States expanding Medicaid eligibility under the Affordable Care Act had a 6% lower rate of opioid overdose deaths by county after the expansion than did other states, according to a study reported Friday in JAMA Network Open. Specifically, counties in states that expanded Medicaid had an 11% lower rate of heroin overdose deaths and 10% lower rate of overdose deaths involving synthetic opioids than counties in non-expansion states. However, Medicaid expansion was associated with an 11% higher rate of methadone-related overdose deaths.

Related News Articles

Headline
House Energy and Commerce Committee Republicans asked the Government Accountability Office to review how the Department of Health and Human Services has used…
Headline
The Government Accountability Office said in a report that the Centers for Medicare…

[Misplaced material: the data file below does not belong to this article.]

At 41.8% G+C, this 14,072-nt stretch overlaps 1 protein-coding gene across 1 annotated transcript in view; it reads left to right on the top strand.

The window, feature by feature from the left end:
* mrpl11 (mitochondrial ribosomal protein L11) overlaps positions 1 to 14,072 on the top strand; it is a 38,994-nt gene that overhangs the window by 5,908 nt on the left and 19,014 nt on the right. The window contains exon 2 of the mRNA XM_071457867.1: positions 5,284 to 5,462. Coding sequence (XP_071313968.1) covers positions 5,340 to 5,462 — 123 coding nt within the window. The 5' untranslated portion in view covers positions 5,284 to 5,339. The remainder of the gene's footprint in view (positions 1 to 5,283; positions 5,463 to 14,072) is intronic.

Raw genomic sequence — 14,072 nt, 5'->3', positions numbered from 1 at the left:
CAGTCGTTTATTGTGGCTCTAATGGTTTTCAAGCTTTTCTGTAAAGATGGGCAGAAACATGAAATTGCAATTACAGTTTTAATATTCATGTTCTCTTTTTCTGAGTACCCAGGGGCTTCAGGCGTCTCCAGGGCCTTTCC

Headline
CMS published a request in the Federal Register for information on the coordination of care from out-of-state providers for Medicaid-eligible children.
Headline
CMS rejected a request for a Section 1115 waiver to expand Medicaid coverage for air ambulance transportation to all Wyoming residents.
Headline
The House Energy and Commerce Subcommittee on Oversight and Investigations today held a hearing to highlight how federal funds have helped states combat the…
Headline
Kansas Gov. Laura Kelly has reached agreement with Senate Republicans on a bipartisan proposal to expand Medicaid eligibility to low-income uninsured adults by…